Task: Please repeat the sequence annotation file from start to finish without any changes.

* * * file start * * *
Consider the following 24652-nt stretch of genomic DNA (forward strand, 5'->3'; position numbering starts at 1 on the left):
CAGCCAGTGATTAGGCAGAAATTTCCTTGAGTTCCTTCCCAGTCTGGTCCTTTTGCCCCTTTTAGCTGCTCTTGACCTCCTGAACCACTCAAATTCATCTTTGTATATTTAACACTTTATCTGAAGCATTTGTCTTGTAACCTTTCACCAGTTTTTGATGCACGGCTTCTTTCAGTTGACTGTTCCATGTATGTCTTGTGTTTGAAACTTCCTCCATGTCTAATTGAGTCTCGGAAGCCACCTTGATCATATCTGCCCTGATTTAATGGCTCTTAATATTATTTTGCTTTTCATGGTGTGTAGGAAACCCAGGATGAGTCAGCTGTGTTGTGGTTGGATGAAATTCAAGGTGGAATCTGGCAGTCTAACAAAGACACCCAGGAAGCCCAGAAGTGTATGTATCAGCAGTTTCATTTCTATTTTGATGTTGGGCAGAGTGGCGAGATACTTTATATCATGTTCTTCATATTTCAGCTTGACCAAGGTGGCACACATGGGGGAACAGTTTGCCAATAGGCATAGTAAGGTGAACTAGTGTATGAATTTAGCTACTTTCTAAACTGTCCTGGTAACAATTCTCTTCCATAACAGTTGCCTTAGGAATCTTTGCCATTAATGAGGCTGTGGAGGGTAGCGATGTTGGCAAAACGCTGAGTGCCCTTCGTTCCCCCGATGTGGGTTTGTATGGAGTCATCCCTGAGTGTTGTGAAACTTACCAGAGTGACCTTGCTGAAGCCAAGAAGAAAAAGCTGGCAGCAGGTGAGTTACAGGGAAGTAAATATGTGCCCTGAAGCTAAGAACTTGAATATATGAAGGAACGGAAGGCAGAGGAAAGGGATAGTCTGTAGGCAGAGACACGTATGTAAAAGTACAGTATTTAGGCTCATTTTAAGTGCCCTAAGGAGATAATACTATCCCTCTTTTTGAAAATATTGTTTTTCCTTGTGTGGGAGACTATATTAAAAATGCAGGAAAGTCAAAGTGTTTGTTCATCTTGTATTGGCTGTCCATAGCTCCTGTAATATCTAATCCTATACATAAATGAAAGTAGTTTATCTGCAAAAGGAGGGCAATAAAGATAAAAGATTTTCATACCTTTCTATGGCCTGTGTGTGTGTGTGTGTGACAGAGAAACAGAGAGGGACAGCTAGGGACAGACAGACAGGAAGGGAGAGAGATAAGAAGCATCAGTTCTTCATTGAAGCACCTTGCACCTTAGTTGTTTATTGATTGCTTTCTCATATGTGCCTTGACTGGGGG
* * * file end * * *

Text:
Consider the following 24652-nt stretch of genomic DNA (forward strand, 5'->3'; position numbering starts at 1 on the left):
CAGCCAGTGATTAGGCAGAAATTTCCTTGAGTTCCTTCCCAGTCTGGTCCTTTTGCCCCTTTTAGCTGCTCTTGACCTCCTGAACCACTCAAATTCATCTTTGTATATTTAACACTTTATCTGAAGCATTTGTCTTGTAACCTTTCACCAGTTTTTGATGCACGGCTTCTTTCAGTTGACTGTTCCATGTATGTCTTGTGTTTGAAACTTCCTCCATGTCTAATTGAGTCTCGGAAGCCACCTTGATCATATCTGCCCTGATTTAATGGCTCTTAATATTATTTTGCTTTTCATGGTGTGTAGGAAACCCAGGATGAGTCAGCTGTGTTGTGGTTGGATGAAATTCAAGGTGGAATCTGGCAGTCTAACAAAGACACCCAGGAAGCCCAGAAGTGTATGTATCAGCAGTTTCATTTCTATTTTGATGTTGGGCAGAGTGGCGAGATACTTTATATCATGTTCTTCATATTTCAGCTTGACCAAGGTGGCACACATGGGGGAACAGTTTGCCAATAGGCATAGTAAGGTGAACTAGTGTATGAATTTAGCTACTTTCTAAACTGTCCTGGTAACAATTCTCTTCCATAACAGTTGCCTTAGGAATCTTTGCCATTAATGAGGCTGTGGAGGGTAGCGATGTTGGCAAAACGCTGAGTGCCCTTCGTTCCCCCGATGTGGGTTTGTATGGAGTCATCCCTGAGTGTTGTGAAACTTACCAGAGTGACCTTGCTGAAGCCAAGAAGAAAAAGCTGGCAGCAGGTGAGTTACAGGGAAGTAAATATGTGCCCTGAAGCTAAGAACTTGAATATATGAAGGAACGGAAGGCAGAGGAAAGGGATAGTCTGTAGGCAGAGACACGTATGTAAAAGTACAGTATTTAGGCTCATTTTAAGTGCCCTAAGGAGATAATACTATCCCTCTTTTTGAAAATATTGTTTTTCCTTGTGTGGGAGACTATATTAAAAATGCAGGAAAGTCAAAGTGTTTGTTCATCTTGTATTGGCTGTCCATAGCTCCTGTAATATCTAATCCTATACATAAATGAAAGTAGTTTATCTGCAAAAGGAGGGCAATAAAGATAAAAGATTTTCATACCTTTCTATGGCCTGTGTGTGTGTGTGTGTGACAGAGAAACAGAGAGGGACAGCTAGGGACAGACAGACAGGAAGGGAGAGAGATAAGAAGCATCAGTTCTTCATTGAAGCACCTTGCACCTTAGTTGTTTATTGATTGCTTTCTCATATGTGCCTTGACTGGGGG